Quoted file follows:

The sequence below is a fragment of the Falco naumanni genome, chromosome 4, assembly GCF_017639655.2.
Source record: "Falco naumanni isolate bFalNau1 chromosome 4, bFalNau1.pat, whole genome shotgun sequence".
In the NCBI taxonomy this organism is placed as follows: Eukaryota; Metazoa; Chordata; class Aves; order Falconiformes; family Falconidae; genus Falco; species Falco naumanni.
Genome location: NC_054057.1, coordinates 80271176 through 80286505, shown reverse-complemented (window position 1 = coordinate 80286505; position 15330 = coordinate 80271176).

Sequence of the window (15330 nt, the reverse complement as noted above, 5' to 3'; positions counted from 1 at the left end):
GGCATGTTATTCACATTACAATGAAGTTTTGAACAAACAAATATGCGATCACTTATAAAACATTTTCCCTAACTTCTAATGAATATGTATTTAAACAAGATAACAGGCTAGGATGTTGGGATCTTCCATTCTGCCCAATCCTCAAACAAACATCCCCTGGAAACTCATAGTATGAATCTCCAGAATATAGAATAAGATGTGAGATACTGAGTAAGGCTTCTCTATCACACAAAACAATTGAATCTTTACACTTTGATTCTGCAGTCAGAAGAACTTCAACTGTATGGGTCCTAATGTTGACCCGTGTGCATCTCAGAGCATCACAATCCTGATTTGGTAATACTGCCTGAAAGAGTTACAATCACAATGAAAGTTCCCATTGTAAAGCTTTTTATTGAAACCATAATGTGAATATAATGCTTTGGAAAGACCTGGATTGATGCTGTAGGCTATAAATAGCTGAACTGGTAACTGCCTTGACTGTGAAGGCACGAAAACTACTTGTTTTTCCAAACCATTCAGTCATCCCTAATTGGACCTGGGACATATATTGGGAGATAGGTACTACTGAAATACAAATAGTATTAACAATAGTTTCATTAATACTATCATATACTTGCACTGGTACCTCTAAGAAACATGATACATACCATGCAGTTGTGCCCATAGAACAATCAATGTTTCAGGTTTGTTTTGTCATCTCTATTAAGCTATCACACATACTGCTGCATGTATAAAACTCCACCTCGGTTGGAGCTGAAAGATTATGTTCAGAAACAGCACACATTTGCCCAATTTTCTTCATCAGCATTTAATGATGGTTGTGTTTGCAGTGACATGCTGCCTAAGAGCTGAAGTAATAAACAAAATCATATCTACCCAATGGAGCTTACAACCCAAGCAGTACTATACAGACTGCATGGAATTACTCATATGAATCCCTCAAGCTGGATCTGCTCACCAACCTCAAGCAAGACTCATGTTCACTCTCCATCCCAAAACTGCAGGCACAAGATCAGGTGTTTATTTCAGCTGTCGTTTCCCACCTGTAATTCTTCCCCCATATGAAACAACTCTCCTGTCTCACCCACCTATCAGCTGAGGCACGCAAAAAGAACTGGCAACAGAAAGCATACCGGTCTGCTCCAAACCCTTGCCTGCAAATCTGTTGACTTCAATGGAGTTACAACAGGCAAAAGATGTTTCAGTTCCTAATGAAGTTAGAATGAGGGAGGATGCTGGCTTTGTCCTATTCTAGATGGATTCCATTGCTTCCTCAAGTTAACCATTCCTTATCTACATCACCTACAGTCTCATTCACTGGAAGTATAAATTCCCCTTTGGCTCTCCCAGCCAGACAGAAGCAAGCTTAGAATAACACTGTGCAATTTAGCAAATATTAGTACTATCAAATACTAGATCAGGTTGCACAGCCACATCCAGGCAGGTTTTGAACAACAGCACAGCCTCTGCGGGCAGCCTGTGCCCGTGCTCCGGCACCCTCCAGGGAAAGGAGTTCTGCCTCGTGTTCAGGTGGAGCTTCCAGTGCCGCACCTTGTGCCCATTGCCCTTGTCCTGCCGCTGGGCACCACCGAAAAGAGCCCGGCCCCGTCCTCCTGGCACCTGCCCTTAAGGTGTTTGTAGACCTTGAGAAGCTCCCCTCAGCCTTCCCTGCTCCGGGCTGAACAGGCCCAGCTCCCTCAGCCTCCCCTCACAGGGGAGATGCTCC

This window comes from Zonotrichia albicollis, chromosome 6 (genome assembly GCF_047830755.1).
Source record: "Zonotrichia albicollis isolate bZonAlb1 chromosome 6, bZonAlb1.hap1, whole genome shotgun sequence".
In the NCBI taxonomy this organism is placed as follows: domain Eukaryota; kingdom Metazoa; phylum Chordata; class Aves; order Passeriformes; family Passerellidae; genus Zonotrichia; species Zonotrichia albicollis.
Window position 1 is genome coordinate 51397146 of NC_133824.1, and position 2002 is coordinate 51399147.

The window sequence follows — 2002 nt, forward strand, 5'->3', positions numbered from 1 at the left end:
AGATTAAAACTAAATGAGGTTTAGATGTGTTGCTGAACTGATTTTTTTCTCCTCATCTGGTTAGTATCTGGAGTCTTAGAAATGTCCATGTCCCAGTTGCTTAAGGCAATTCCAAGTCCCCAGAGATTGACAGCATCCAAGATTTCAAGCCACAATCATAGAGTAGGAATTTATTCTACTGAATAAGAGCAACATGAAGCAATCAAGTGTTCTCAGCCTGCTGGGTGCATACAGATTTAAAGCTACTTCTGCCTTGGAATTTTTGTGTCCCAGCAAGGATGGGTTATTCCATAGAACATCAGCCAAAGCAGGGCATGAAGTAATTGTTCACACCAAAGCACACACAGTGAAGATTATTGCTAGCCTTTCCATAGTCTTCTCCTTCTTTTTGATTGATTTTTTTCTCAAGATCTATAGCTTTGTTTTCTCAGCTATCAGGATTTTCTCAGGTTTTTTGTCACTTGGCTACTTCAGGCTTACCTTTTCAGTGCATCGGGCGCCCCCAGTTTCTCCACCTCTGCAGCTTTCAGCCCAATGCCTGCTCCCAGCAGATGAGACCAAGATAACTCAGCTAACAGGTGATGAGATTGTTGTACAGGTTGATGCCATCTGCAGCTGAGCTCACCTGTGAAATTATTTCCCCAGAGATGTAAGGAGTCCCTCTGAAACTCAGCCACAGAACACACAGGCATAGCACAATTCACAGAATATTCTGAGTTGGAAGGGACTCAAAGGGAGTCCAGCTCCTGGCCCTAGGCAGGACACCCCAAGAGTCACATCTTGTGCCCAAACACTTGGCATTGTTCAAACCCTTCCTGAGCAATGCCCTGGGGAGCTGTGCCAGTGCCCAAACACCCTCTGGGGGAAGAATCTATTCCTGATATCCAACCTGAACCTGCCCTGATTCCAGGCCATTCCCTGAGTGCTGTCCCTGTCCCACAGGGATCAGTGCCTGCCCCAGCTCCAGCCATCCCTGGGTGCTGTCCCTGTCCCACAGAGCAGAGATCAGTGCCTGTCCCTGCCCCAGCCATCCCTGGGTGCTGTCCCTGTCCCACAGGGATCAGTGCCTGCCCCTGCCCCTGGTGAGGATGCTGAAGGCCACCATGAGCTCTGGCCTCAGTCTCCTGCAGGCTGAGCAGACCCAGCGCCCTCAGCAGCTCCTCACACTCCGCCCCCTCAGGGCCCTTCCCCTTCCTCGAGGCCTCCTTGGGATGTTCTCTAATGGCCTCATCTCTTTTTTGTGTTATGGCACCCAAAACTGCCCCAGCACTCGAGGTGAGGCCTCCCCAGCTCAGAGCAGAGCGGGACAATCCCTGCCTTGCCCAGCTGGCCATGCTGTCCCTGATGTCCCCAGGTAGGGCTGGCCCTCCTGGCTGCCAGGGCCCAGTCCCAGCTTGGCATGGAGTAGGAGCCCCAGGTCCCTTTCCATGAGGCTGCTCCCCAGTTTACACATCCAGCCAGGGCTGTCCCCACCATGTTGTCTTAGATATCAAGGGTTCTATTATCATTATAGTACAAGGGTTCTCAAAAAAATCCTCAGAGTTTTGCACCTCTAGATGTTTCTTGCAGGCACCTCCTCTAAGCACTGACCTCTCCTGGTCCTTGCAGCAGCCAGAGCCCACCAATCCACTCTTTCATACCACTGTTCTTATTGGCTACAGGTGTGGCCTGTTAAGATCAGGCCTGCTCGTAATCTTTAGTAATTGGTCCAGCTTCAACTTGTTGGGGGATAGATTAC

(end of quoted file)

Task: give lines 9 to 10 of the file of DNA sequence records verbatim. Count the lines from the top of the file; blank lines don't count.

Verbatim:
In the NCBI taxonomy this organism is placed as follows: domain Eukaryota; kingdom Metazoa; phylum Chordata; class Aves; order Passeriformes; family Passerellidae; genus Zonotrichia; species Zonotrichia albicollis.
Window position 1 is genome coordinate 51397146 of NC_133824.1, and position 2002 is coordinate 51399147.